Aortomyoplasty: Hemodynamics and comparison to the intraaortic balloon pump

John T. Sherwood, Steve J. Schomisch, Dirk R. Thompson, David T. George, Brian L. Cmolik

Research output: Contribution to journalArticlepeer-review

5 Scopus citations


Background. Aortomyoplasty (AMP), a procedure in which the latissimus dorsi muscle (LDM) is wrapped around the aorta and stimulated during diastole, is a potential method of chronic counterpulsation. Counterpulsation by the intraaortic balloon pump (IABP) is a proven treatment for ischemic coronary syndrome and heart failure but cannot be used chronically. This study examined the long-term potential of a unique AMP configuration and compared its performance to the IABP. Materials and methods. AMP was done using a wringer configuration (AMP-W) in nine dogs. Six and 12 months later, acute hemodynamic augmentation was evaluated by measuring differences in mean diastolic aortic pressure (mDAP), peak left ventricular pressure (pLVP), and the endocardial viability ratio (EVR) between stimulated and unstimulated beats. Results. The diastolic augmentation obtained by AMP-W at 6 months and by AMP-W and IABP at 12 months was statistically significant. Additionally, the enhancements in EVR (16.1 ± 4.3%), mDAP (8.6 ± 2.5%), and pLVP (-1.8 ± 1.0%) at 6 months were similar to those in EVR (19.1 ± 5.2%), mDAP (13.1 ± 3.6%), and pLVP (-0.8 ± 1.3%) at 12 months. Most importantly, the augmentation obtained by AMP-W at 12 months was similar to that of the IABP: EVR (17.1 ± 5.9%), mDAP (13.4 ± 6.7%), and pLVP (-1.5 ± 0.8%). Conclusions. AMP-W is a safe, robust procedure, capable of providing counterpulsation equivalent to the IABP, 12 months following surgery. The potential for AMP-W to offer chronic counterpulsation and to benefit the ischemic heart should be investigated further.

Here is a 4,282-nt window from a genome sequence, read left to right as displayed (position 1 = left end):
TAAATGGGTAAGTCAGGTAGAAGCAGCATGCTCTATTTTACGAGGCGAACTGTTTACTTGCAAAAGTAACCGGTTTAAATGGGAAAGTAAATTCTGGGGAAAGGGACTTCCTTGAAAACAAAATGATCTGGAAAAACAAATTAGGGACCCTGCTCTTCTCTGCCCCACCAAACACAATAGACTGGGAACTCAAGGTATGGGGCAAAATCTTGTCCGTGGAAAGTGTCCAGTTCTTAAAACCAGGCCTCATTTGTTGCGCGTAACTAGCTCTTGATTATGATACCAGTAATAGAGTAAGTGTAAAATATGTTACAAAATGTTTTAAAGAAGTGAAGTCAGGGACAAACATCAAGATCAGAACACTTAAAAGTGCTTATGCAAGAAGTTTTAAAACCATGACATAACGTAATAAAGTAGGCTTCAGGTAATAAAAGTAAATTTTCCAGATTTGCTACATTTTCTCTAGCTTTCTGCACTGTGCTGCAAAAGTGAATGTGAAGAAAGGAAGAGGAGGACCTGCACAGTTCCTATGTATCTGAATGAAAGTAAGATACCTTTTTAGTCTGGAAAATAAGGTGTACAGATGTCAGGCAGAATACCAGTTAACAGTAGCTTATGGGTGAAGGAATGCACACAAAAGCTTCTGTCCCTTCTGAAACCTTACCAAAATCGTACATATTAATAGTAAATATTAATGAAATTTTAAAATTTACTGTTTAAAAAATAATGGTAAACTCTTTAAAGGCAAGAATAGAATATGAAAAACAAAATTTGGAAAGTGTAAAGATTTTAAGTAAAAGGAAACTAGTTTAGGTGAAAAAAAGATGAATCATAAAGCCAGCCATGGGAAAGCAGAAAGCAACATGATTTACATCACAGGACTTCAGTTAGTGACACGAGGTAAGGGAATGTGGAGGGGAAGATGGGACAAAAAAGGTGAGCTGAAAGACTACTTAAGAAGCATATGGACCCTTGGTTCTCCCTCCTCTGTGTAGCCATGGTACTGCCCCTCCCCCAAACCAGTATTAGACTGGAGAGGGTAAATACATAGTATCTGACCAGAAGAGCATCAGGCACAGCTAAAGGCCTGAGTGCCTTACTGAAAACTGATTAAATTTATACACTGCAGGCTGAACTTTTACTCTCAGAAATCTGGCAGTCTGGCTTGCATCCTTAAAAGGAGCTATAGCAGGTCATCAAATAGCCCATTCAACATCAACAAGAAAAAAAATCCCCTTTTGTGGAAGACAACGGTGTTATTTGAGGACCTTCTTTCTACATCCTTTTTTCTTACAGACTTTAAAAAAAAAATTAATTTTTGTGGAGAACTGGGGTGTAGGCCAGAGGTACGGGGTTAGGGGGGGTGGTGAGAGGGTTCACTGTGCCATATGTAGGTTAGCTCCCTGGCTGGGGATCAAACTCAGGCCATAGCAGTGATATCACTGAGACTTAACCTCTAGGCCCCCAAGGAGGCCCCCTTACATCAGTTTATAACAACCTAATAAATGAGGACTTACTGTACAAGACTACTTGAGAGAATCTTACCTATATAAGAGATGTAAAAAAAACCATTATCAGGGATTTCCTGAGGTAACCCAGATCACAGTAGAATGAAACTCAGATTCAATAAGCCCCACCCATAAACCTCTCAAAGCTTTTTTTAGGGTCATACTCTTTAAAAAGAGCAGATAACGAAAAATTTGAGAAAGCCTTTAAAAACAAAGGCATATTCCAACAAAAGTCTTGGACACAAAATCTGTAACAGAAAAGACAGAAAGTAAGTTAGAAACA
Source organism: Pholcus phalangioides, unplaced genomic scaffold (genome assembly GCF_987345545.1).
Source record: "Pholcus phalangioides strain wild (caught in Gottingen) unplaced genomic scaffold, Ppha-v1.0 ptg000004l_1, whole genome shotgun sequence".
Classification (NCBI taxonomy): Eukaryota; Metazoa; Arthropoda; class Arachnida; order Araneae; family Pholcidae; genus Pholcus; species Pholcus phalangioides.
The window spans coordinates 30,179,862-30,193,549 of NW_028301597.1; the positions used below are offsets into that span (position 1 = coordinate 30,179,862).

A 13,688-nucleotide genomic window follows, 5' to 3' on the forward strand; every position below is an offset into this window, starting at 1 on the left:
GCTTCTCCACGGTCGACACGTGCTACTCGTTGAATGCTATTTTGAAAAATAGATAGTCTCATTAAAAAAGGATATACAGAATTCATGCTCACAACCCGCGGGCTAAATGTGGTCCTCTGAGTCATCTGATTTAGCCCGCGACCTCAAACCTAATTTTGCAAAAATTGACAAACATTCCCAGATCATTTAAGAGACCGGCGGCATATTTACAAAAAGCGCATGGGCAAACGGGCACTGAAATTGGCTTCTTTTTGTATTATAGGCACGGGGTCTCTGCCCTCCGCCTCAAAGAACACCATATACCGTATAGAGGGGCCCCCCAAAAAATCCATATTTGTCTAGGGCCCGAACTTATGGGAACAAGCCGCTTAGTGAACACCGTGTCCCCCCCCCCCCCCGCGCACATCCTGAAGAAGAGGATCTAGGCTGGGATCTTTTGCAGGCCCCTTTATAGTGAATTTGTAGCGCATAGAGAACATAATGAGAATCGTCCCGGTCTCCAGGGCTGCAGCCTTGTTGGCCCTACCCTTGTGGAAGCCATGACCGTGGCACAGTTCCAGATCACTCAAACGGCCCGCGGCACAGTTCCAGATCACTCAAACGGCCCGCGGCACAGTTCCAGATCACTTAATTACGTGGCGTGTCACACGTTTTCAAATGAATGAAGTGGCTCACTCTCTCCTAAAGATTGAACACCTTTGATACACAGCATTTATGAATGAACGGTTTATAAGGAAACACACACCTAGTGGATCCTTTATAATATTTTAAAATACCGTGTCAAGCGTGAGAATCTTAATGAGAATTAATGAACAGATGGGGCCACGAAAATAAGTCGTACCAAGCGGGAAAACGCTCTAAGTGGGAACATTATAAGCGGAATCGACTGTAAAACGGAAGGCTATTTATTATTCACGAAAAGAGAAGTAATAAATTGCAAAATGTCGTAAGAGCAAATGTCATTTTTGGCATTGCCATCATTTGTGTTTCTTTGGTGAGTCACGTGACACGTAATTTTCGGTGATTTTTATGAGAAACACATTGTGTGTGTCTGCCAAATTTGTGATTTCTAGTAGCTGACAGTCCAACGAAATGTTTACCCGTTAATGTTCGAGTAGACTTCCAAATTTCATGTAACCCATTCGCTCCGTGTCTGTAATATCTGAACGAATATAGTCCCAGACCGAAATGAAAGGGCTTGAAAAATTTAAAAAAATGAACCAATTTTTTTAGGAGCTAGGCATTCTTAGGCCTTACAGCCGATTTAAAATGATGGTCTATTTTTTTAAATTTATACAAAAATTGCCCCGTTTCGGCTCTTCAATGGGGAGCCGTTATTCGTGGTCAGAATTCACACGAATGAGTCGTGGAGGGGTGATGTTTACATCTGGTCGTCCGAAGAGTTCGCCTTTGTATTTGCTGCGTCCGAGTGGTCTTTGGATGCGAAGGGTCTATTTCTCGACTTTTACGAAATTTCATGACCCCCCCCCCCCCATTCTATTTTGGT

Original languageEnglish (US)
Pages (from-to)315-321
Number of pages7
JournalJournal of Surgical Research
Issue number2
StatePublished - Apr 2003
Externally publishedYes


  • Aortomyoplasty
  • Counterpulsation
  • Electrical stimulation
  • Heart failure
  • Heart-assist device
  • Hemodynamics

ASJC Scopus subject areas

  • Surgery


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